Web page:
Tanganyika laughter epidemic

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The Tanganyika laughter epidemic of 1962 was an outbreak of mass hysteria – or mass psychogenic illness (MPI) – rumored to have occurred in or near the village of Kashasha on the western coast of Lake Victoria in the modern nation of Tanzania (formerly Tanganyika) near the border with Uganda.[1]

History[edit]

The laughter epidemic began on January 30, 1962, at a mission-run boarding school for girls in Kashasha. It started with three girls and spread throughout the school, affecting 95 of the 159 pupils, aged 12–18.[2][3] Symptoms lasted from a few hours to 16 days. The teaching staff were unaffected and reported that students were unable to concentrate on their lessons. The school closed on March 18.[4]

The epidemic spread to Nshamba, a village where several of the girls lived.[4] In April and May, 217 mostly young villagers had laughing attacks. The Kashasha school reopened on May 21, and reclosed at the end of June. Earlier that month, the laughing epidemic spread to Ramashenye girls' middle school, near Bukoba, affecting 48 girls.[2]

The Kashasha school was sued for allowing the children and their parents to transmit it to the surrounding area. Other schools, Kashasha itself, and another village were affected to some degree.[4] Eighteen months after it started, the phenomenon died off. The laughter reports were widely accompanied by descriptions of fainting, flatulence, respiratory problems, rashes, crying and screaming.[5] In all, 14 schools were shut down and 1000 people were affected.[6]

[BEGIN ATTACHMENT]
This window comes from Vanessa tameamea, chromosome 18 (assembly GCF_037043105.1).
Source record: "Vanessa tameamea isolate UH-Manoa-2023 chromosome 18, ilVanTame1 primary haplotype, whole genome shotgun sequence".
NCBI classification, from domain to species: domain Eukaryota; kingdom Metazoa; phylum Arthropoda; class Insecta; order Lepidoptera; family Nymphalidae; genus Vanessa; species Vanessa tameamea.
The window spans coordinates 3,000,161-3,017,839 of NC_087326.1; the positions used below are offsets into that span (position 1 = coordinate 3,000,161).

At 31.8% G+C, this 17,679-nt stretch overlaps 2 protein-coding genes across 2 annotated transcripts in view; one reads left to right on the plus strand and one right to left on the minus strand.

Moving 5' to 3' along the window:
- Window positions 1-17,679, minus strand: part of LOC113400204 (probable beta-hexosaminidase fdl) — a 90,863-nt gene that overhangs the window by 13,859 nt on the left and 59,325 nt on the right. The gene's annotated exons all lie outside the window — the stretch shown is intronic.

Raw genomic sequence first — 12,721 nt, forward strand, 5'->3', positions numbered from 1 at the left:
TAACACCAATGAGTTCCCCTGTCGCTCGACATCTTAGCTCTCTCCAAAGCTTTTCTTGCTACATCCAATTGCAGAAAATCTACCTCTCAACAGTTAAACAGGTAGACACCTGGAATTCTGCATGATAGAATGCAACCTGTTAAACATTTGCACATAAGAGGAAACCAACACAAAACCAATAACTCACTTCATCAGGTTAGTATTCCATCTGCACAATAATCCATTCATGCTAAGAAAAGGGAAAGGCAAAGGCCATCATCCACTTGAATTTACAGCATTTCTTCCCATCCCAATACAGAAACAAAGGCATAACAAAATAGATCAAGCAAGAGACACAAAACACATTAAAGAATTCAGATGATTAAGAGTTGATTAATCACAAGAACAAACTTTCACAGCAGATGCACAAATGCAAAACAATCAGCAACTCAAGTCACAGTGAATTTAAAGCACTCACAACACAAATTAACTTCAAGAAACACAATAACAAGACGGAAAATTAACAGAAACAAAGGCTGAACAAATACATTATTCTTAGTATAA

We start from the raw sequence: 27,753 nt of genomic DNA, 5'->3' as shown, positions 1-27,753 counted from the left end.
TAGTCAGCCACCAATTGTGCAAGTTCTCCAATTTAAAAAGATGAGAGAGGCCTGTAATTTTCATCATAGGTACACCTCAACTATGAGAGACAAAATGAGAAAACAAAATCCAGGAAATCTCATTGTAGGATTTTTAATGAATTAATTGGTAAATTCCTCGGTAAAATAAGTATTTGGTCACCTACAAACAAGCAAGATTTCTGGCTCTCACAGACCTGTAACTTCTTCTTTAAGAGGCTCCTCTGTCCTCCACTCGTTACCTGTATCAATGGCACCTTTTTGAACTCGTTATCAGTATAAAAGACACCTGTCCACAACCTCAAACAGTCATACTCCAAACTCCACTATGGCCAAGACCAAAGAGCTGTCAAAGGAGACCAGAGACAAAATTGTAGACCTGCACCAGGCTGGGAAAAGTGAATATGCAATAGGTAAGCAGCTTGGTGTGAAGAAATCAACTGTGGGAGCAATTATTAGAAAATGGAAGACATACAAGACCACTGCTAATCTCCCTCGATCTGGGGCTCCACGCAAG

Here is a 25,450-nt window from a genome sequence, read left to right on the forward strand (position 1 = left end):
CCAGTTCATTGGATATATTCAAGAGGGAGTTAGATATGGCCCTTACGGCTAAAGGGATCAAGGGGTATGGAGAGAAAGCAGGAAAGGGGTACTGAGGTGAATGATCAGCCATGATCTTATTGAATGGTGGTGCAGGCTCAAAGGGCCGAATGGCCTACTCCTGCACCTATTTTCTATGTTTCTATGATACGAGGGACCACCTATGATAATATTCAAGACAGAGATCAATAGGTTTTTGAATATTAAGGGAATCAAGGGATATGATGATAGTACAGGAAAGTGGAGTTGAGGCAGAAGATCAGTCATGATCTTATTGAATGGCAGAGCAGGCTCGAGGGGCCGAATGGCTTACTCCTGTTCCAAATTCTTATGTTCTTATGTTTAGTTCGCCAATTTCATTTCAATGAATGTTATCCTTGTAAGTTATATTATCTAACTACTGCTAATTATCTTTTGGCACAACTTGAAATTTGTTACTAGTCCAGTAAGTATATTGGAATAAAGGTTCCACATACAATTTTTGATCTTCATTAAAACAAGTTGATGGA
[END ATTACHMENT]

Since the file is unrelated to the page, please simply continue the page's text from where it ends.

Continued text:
Causes[edit]

Christian F. Hempelmann, then of Purdue University, has theorized that the episode was stress-induced. In 1962, Tanganyika had just won its independence, he said, and students had reported feeling stressed because of higher expectations by teachers and parents. MPI, he says, usually occurs in people without a lot of power. "MPI is a last resort for people of a low status. It's an easy way for them to express that something is wrong."[5][7]

Sociologist Robert Bartholomew and psychiatrist Simon Wessely both put forward a culture-specific epidemic hysteria hypothesis, pointing out that the occurrences in 1960s Africa were prevalent in missionary schools and Tanganyikan society was ruled by strict traditional elders, so the likelihood is the hysteria was a manifestation of the cultural dissonance between the “traditional conservatism” at home and the new ideas challenging those beliefs in school, which they termed ‘conversion reactions’.[8]

See also[edit]

References[edit]

  1. ^ Jeffries, Stuart (November 21, 2007). "The outbreak of hysteria that's no fun at all". The Guardian. Guardian News and Media Limited.
  2. ^ a b Provine, Robert R. (January – February 1996). "Laughter". American Scientist. 84 (1): 38–47. Archived from the original on January 19, 2009.
  3. ^ Rankin, A.M.; Philip, P.J. (May 1963). "An epidemic of laughing in the Bukoba district of Tanganyika". Central African Journal of Medicine. 9: 167–170. PMID 13973013.
  4. ^ a b c Radiolab (2008-02-25). "Laughter". WNYC Studios. Retrieved 2019-06-16.
  5. ^ a b Sebastian, Simone (July 29, 2003). "Examining 1962's 'laughter epidemic'". Chicago Tribune. Archived from the original on September 25, 2012.
  6. ^ Bartholomew, Robert E. (2001). Little Green Men, Meowing Nuns and Head-Hunting Panics: A Study of Mass Psychogenic Illness and Social Delusion. Jefferson, North Carolina: Macfarland & Company. p. 52. ISBN 0-7864-0997-5.
  7. ^ Hempelmann, Christian F. (2007). "The Epic Tanganyika Laughter Epidemic Revisited". Humor: International Journal of Humor Research. 20 (1): 49–71.
  8. ^ Bartholomew, Robert; Evans, Hilary (2014). Outbreak! The Encyclopedia of Extraordinary Social Behavior. McFarland & Company. ISBN 0786478888.

External links[edit]